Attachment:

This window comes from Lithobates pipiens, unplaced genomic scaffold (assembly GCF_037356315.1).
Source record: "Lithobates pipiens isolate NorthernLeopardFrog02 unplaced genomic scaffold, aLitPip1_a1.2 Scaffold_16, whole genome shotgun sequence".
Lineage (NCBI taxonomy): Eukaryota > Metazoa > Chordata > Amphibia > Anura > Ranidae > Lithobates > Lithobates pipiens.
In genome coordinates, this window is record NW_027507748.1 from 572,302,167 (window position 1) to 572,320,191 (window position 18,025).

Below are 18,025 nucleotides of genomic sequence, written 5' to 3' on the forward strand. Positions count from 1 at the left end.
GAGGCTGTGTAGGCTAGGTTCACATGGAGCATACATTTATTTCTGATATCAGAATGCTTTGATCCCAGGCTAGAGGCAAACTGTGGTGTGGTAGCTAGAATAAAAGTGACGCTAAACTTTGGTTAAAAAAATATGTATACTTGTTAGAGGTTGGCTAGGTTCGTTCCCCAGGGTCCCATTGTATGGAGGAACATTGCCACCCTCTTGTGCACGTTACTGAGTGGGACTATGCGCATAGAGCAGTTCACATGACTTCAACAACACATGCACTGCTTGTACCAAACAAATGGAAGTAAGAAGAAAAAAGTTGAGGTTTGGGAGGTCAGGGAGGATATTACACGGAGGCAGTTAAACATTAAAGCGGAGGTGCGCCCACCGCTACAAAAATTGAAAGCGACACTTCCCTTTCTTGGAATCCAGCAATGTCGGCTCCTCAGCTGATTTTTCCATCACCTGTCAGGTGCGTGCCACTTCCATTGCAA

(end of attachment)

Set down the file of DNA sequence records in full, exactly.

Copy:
This window comes from Lithobates pipiens, unplaced genomic scaffold (assembly GCF_037356315.1).
Source record: "Lithobates pipiens isolate NorthernLeopardFrog02 unplaced genomic scaffold, aLitPip1_a1.2 Scaffold_16, whole genome shotgun sequence".
Lineage (NCBI taxonomy): Eukaryota > Metazoa > Chordata > Amphibia > Anura > Ranidae > Lithobates > Lithobates pipiens.
In genome coordinates, this window is record NW_027507748.1 from 572,302,167 (window position 1) to 572,320,191 (window position 18,025).

Below are 18,025 nucleotides of genomic sequence, written 5' to 3' on the forward strand. Positions count from 1 at the left end.
GAGGCTGTGTAGGCTAGGTTCACATGGAGCATACATTTATTTCTGATATCAGAATGCTTTGATCCCAGGCTAGAGGCAAACTGTGGTGTGGTAGCTAGAATAAAAGTGACGCTAAACTTTGGTTAAAAAAATATGTATACTTGTTAGAGGTTGGCTAGGTTCGTTCCCCAGGGTCCCATTGTATGGAGGAACATTGCCACCCTCTTGTGCACGTTACTGAGTGGGACTATGCGCATAGAGCAGTTCACATGACTTCAACAACACATGCACTGCTTGTACCAAACAAATGGAAGTAAGAAGAAAAAAGTTGAGGTTTGGGAGGTCAGGGAGGATATTACACGGAGGCAGTTAAACATTAAAGCGGAGGTGCGCCCACCGCTACAAAAATTGAAAGCGACACTTCCCTTTCTTGGAATCCAGCAATGTCGGCTCCTCAGCTGATTTTTCCATCACCTGTCAGGTGCGTGCCACTTCCATTGCAA